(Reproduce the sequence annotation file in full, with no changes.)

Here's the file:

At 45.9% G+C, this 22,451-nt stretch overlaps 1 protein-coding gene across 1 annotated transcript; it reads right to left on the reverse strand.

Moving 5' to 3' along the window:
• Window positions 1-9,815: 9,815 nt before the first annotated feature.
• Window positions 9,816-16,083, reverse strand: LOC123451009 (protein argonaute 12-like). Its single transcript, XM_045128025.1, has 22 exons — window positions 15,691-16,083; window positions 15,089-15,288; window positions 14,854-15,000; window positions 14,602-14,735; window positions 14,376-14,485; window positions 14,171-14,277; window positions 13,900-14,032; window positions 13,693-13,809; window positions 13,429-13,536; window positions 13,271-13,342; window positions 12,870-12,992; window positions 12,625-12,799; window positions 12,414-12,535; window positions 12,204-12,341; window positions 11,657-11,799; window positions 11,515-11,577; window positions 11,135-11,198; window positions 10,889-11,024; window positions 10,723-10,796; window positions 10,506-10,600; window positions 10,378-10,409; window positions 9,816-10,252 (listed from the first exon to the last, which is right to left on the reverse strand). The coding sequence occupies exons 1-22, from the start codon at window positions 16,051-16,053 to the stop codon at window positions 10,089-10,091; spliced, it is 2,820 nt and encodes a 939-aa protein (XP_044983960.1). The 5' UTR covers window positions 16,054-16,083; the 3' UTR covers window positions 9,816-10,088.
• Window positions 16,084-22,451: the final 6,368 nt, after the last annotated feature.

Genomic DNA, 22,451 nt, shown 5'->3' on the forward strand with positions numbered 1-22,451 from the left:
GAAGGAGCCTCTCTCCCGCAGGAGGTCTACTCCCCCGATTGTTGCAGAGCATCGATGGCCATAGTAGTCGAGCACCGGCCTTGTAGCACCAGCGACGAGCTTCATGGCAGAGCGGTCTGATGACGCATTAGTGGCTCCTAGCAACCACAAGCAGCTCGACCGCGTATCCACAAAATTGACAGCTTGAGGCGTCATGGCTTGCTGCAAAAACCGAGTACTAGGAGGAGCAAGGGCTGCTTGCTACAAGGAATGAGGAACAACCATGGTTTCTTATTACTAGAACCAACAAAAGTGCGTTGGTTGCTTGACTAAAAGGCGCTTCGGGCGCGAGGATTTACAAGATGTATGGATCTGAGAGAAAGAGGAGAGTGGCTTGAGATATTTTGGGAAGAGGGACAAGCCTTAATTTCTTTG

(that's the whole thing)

At 45.9% G+C, this 22,451-nt stretch overlaps 1 protein-coding gene across 1 annotated transcript; it reads right to left on the reverse strand.

Moving 5' to 3' along the window:
• Window positions 1-9,815: 9,815 nt before the first annotated feature.
• Window positions 9,816-16,083, reverse strand: LOC123451009 (protein argonaute 12-like). Its single transcript, XM_045128025.1, has 22 exons — window positions 15,691-16,083; window positions 15,089-15,288; window positions 14,854-15,000; window positions 14,602-14,735; window positions 14,376-14,485; window positions 14,171-14,277; window positions 13,900-14,032; window positions 13,693-13,809; window positions 13,429-13,536; window positions 13,271-13,342; window positions 12,870-12,992; window positions 12,625-12,799; window positions 12,414-12,535; window positions 12,204-12,341; window positions 11,657-11,799; window positions 11,515-11,577; window positions 11,135-11,198; window positions 10,889-11,024; window positions 10,723-10,796; window positions 10,506-10,600; window positions 10,378-10,409; window positions 9,816-10,252 (listed from the first exon to the last, which is right to left on the reverse strand). The coding sequence occupies exons 1-22, from the start codon at window positions 16,051-16,053 to the stop codon at window positions 10,089-10,091; spliced, it is 2,820 nt and encodes a 939-aa protein (XP_044983960.1). The 5' UTR covers window positions 16,054-16,083; the 3' UTR covers window positions 9,816-10,088.
• Window positions 16,084-22,451: the final 6,368 nt, after the last annotated feature.

Genomic DNA, 22,451 nt, shown 5'->3' on the forward strand with positions numbered 1-22,451 from the left:
GAAGGAGCCTCTCTCCCGCAGGAGGTCTACTCCCCCGATTGTTGCAGAGCATCGATGGCCATAGTAGTCGAGCACCGGCCTTGTAGCACCAGCGACGAGCTTCATGGCAGAGCGGTCTGATGACGCATTAGTGGCTCCTAGCAACCACAAGCAGCTCGACCGCGTATCCACAAAATTGACAGCTTGAGGCGTCATGGCTTGCTGCAAAAACCGAGTACTAGGAGGAGCAAGGGCTGCTTGCTACAAGGAATGAGGAACAACCATGGTTTCTTATTACTAGAACCAACAAAAGTGCGTTGGTTGCTTGACTAAAAGGCGCTTCGGGCGCGAGGATTTACAAGATGTATGGATCTGAGAGAAAGAGGAGAGTGGCTTGAGATATTTTGGGAAGAGGGACAAGCCTTAATTTCTTTG